OPEN THREAD - Control Pitchers and Contact Hitters


You might have seen the tweet that ex-Mets reliever, John Magliola, put up on Twitter:

My first full summer coaching and watching travel ball and let me tell you I’ve never seen so many walks in my life, the obsession with “velocity” has taken over the value of “PITCHING”.


The question is...

Just as velocity gets pitchers noticed and promoted in the minors, so too does power help hitters.

What then can control pitchers and contact hitters do to get themselves noticed?


Jack Flynn said...

They just need to maximize their skill sets and be good teammates, so that the parent organization doesn't get rid of them too quickly. The rise in new analytics means there are more talent evaluators than ever who are intelligent enough to identify successful minor leaguers that don't fit the currently coveted profile. If you're a nice guy who keeps his head down and just goes out and keeps contributing, you'll keep getting promotions until you hit the point where you are no longer effective.

Seth Lugo is only now averaging 94 MPH on his fastball (the highest rate of his career), and he's one of the best relievers in the league because someone realized a few years ago that his curveball had an elite spin rate. Jeff McNeil couldn't unlock his power until his Age-26 season, and now you have a legitimate All-Star wrecking the league.

Lugo and McNeil are here in Queens; talented guys like Jordany Valdespin are ... *checks Baseball Reference* ... last seen as a Triple-A farmhand for the Twins. It's not a coincidence.

Tom Brennan said...

Low WHIP, low ERA, and an abundance of different "look" pitches to keep MLB hitters guessing. That and pinpoint control would get a lower velocity guy to the big leagues.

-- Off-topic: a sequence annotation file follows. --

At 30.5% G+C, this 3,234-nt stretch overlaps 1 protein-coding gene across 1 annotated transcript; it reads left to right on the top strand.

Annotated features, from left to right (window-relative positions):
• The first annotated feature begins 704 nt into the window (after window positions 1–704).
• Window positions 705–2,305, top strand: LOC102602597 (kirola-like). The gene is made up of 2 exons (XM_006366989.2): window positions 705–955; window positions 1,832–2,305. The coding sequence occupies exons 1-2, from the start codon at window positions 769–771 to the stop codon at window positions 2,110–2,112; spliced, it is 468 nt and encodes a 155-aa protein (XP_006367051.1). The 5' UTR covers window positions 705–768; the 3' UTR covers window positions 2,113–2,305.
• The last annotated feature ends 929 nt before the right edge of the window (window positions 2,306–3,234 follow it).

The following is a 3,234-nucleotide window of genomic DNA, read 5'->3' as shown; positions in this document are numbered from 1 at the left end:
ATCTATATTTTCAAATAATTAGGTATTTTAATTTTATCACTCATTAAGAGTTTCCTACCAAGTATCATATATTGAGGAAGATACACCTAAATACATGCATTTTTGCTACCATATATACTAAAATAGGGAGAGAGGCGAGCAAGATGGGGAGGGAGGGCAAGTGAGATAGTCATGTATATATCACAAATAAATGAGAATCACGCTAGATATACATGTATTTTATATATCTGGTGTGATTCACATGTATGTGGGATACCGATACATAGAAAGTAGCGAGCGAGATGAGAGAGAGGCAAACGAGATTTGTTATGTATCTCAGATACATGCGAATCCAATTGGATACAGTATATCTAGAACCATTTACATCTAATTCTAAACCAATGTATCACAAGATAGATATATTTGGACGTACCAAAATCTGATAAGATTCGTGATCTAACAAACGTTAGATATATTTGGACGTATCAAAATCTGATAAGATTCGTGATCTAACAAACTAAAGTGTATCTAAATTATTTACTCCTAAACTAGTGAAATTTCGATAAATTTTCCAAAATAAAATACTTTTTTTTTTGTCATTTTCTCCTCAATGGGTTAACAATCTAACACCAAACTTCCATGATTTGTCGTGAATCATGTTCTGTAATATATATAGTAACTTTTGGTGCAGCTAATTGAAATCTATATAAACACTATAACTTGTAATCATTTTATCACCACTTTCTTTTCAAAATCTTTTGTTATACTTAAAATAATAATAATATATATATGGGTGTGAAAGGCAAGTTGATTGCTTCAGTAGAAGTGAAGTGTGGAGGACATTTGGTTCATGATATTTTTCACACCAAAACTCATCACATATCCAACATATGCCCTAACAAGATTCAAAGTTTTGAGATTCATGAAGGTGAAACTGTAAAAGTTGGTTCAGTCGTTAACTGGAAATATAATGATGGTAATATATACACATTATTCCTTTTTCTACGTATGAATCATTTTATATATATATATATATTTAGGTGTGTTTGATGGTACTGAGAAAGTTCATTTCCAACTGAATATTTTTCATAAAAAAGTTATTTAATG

Tom Brennan said...

Also, a guy who is unflappable under pressure. Edwin Diaz seems to have suffered under pressure this year - but the season still has a third of the way to g, so he still has time to be great down the stretch.

I liked what I saw of Stroman, because he looked unflappable.

Viper said...

An unflappable pitcher? Jeuris Familia obviously. He has the gravitas of Armando Benitez and the brain of Valdespin.

I thought it was a great pickup by the Mets. Boy, was I wrong on this one.

If you use movement, quality of pitches, gravitas and brains to make a decision on who the closer should be, Lugo wins it hands down.

Mike Freire said...

This goes back to the conversation(s) we have had about fundamentals and how they are vanishing in today's game.

McNeil is a perfect example of a hard nosed player who can give you solid defense at a number of positions, while also contributing with the bat. Yes, he has some pop in his bat, but I would call him a pure hitter (not consistent with today's stars) and I would take him over most other players, to be honest.

He reminds me of a more accomplished (defensively) version of Daniel Murphy.

Viper said...

Here is another name of a high contact player who could play multiple positions and I for one, was not happy to see him go. TJ Rivera. Loved this guy.

Tony said...

the control pitcher should just focus on pinpoint & spin type of pitches & being crafty, a contact hitter knows that the best swing is a level swing so they should just focus on meeting the ball & keeping the ball in play & they will be a tough out

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